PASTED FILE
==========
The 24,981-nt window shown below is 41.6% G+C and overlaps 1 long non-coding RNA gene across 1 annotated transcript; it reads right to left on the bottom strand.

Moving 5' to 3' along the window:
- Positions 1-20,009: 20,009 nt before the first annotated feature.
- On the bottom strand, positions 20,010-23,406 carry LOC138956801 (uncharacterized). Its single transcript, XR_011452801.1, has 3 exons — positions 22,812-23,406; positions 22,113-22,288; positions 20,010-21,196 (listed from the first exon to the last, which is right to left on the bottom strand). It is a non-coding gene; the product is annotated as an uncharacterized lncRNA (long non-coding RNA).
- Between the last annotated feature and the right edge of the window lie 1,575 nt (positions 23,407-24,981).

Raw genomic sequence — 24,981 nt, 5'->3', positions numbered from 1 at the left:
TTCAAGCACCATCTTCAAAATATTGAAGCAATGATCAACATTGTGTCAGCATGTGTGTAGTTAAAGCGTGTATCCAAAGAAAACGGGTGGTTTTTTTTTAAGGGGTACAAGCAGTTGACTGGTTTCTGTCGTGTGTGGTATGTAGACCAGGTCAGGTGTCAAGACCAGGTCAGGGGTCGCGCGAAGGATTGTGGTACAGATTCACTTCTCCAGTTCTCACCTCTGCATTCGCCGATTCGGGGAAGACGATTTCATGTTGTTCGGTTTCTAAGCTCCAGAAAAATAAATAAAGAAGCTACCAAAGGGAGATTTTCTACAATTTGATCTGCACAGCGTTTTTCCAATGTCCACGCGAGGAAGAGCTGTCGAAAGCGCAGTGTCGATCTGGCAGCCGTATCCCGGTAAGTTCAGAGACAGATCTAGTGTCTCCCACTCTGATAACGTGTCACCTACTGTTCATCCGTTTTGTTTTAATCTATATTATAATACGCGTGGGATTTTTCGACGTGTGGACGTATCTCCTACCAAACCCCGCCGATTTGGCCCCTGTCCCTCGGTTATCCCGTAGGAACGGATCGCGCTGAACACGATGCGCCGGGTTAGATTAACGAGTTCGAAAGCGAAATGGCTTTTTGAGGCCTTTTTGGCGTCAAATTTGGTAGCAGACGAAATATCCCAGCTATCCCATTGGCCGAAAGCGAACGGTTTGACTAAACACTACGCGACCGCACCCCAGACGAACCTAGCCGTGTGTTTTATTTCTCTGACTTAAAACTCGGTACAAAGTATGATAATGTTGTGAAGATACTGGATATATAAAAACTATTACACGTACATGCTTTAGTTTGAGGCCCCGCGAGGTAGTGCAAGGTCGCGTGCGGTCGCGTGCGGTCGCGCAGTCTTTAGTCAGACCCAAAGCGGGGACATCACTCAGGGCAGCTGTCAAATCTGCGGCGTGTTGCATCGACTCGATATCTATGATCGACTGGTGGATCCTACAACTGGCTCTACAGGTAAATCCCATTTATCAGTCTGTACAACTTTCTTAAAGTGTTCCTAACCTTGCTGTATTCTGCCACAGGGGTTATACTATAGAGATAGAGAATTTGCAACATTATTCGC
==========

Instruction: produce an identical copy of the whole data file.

The 24,981-nt window shown below is 41.6% G+C and overlaps 1 long non-coding RNA gene across 1 annotated transcript; it reads right to left on the bottom strand.

Moving 5' to 3' along the window:
- Positions 1-20,009: 20,009 nt before the first annotated feature.
- On the bottom strand, positions 20,010-23,406 carry LOC138956801 (uncharacterized). Its single transcript, XR_011452801.1, has 3 exons — positions 22,812-23,406; positions 22,113-22,288; positions 20,010-21,196 (listed from the first exon to the last, which is right to left on the bottom strand). It is a non-coding gene; the product is annotated as an uncharacterized lncRNA (long non-coding RNA).
- Between the last annotated feature and the right edge of the window lie 1,575 nt (positions 23,407-24,981).

Raw genomic sequence — 24,981 nt, 5'->3', positions numbered from 1 at the left:
TTCAAGCACCATCTTCAAAATATTGAAGCAATGATCAACATTGTGTCAGCATGTGTGTAGTTAAAGCGTGTATCCAAAGAAAACGGGTGGTTTTTTTTTAAGGGGTACAAGCAGTTGACTGGTTTCTGTCGTGTGTGGTATGTAGACCAGGTCAGGTGTCAAGACCAGGTCAGGGGTCGCGCGAAGGATTGTGGTACAGATTCACTTCTCCAGTTCTCACCTCTGCATTCGCCGATTCGGGGAAGACGATTTCATGTTGTTCGGTTTCTAAGCTCCAGAAAAATAAATAAAGAAGCTACCAAAGGGAGATTTTCTACAATTTGATCTGCACAGCGTTTTTCCAATGTCCACGCGAGGAAGAGCTGTCGAAAGCGCAGTGTCGATCTGGCAGCCGTATCCCGGTAAGTTCAGAGACAGATCTAGTGTCTCCCACTCTGATAACGTGTCACCTACTGTTCATCCGTTTTGTTTTAATCTATATTATAATACGCGTGGGATTTTTCGACGTGTGGACGTATCTCCTACCAAACCCCGCCGATTTGGCCCCTGTCCCTCGGTTATCCCGTAGGAACGGATCGCGCTGAACACGATGCGCCGGGTTAGATTAACGAGTTCGAAAGCGAAATGGCTTTTTGAGGCCTTTTTGGCGTCAAATTTGGTAGCAGACGAAATATCCCAGCTATCCCATTGGCCGAAAGCGAACGGTTTGACTAAACACTACGCGACCGCACCCCAGACGAACCTAGCCGTGTGTTTTATTTCTCTGACTTAAAACTCGGTACAAAGTATGATAATGTTGTGAAGATACTGGATATATAAAAACTATTACACGTACATGCTTTAGTTTGAGGCCCCGCGAGGTAGTGCAAGGTCGCGTGCGGTCGCGTGCGGTCGCGCAGTCTTTAGTCAGACCCAAAGCGGGGACATCACTCAGGGCAGCTGTCAAATCTGCGGCGTGTTGCATCGACTCGATATCTATGATCGACTGGTGGATCCTACAACTGGCTCTACAGGTAAATCCCATTTATCAGTCTGTACAACTTTCTTAAAGTGTTCCTAACCTTGCTGTATTCTGCCACAGGGGTTATACTATAGAGATAGAGAATTTGCAACATTATTCGC